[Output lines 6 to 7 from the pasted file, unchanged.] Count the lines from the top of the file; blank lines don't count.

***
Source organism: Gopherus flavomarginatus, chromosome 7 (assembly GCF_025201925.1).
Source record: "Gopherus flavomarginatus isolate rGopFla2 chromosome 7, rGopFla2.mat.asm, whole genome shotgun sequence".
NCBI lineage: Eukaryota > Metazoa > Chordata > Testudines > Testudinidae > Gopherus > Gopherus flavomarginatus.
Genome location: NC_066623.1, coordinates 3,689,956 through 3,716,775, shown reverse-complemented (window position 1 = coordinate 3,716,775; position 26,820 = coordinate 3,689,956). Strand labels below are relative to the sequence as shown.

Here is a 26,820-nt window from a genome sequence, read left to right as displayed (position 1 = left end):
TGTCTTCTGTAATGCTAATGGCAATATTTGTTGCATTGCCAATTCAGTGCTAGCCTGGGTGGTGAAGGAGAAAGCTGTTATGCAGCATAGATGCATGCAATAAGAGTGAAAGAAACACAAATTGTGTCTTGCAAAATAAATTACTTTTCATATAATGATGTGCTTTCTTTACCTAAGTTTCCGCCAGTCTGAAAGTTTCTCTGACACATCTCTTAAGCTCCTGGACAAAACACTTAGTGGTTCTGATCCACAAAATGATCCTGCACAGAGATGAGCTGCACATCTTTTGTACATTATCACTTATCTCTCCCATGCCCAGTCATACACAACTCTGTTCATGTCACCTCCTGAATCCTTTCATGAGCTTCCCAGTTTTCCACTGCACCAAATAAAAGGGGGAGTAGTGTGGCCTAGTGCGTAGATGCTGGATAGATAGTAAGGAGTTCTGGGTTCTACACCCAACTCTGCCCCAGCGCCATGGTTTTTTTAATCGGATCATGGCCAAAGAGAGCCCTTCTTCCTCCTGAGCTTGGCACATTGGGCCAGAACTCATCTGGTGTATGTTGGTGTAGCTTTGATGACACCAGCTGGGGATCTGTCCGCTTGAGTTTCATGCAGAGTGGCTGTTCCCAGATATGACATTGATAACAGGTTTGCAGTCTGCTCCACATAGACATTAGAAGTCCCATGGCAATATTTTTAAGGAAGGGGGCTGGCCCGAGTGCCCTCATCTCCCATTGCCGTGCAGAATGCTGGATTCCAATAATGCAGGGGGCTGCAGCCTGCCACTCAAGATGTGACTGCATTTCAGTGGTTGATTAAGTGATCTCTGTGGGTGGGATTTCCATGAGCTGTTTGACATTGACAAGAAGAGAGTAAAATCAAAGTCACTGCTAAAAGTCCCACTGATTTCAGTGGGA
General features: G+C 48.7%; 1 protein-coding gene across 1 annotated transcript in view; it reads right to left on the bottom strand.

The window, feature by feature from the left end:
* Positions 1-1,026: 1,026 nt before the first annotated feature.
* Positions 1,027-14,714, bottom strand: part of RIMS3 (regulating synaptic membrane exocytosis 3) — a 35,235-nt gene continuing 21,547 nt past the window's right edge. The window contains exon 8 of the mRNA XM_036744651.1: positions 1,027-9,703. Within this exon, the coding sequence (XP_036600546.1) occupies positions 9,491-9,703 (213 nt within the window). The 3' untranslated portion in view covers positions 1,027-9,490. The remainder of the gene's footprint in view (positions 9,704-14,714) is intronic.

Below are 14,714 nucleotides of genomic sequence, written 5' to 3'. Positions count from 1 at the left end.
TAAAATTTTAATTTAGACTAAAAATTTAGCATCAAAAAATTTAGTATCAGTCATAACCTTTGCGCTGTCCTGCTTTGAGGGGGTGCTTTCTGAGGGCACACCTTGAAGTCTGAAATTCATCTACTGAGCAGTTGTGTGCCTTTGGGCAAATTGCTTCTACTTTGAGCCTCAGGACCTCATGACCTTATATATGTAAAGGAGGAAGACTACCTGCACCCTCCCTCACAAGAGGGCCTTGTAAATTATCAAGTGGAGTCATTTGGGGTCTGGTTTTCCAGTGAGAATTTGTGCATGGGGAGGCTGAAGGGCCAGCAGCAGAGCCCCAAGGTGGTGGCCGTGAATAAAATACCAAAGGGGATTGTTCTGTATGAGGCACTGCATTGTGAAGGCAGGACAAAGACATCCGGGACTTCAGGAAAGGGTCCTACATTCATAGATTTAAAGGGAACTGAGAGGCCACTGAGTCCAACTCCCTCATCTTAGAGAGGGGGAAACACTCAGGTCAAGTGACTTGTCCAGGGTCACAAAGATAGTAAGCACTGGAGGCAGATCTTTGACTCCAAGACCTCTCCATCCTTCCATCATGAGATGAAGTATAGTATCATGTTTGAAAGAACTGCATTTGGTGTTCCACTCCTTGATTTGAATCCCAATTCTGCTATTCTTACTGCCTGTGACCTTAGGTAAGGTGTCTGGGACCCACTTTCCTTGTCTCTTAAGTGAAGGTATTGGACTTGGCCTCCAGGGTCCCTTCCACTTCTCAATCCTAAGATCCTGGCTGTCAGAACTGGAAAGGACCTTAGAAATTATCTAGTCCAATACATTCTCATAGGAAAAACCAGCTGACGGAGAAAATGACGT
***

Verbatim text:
TGTCTTCTGTAATGCTAATGGCAATATTTGTTGCATTGCCAATTCAGTGCTAGCCTGGGTGGTGAAGGAGAAAGCTGTTATGCAGCATAGATGCATGCAATAAGAGTGAAAGAAACACAAATTGTGTCTTGCAAAATAAATTACTTTTCATATAATGATGTGCTTTCTTTACCTAAGTTTCCGCCAGTCTGAAAGTTTCTCTGACACATCTCTTAAGCTCCTGGACAAAACACTTAGTGGTTCTGATCCACAAAATGATCCTGCACAGAGATGAGCTGCACATCTTTTGTACATTATCACTTATCTCTCCCATGCCCAGTCATACACAACTCTGTTCATGTCACCTCCTGAATCCTTTCATGAGCTTCCCAGTTTTCCACTGCACCAAATAAAAGGGGGAGTAGTGTGGCCTAGTGCGTAGATGCTGGATAGATAGTAAGGAGTTCTGGGTTCTACACCCAACTCTGCCCCAGCGCCATGGTTTTTTTAATCGGATCATGGCCAAAGAGAGCCCTTCTTCCTCCTGAGCTTGGCACATTGGGCCAGAACTCATCTGGTGTATGTTGGTGTAGCTTTGATGACACCAGCTGGGGATCTGTCCGCTTGAGTTTCATGCAGAGTGGCTGTTCCCAGATATGACATTGATAACAGGTTTGCAGTCTGCTCCACATAGACATTAGAAGTCCCATGGCAATATTTTTAAGGAAGGGGGCTGGCCCGAGTGCCCTCATCTCCCATTGCCGTGCAGAATGCTGGATTCCAATAATGCAGGGGGCTGCAGCCTGCCACTCAAGATGTGACTGCATTTCAGTGGTTGATTAAGTGATCTCTGTGGGTGGGATTTCCATGAGCTGTTTGACATTGACAAGAAGAGAGTAAAATCAAAGTCACTGCTAAAAGTCCCACTGATTTCAGTGGGA
General features: G+C 48.7%; 1 protein-coding gene across 1 annotated transcript in view; it reads right to left on the bottom strand.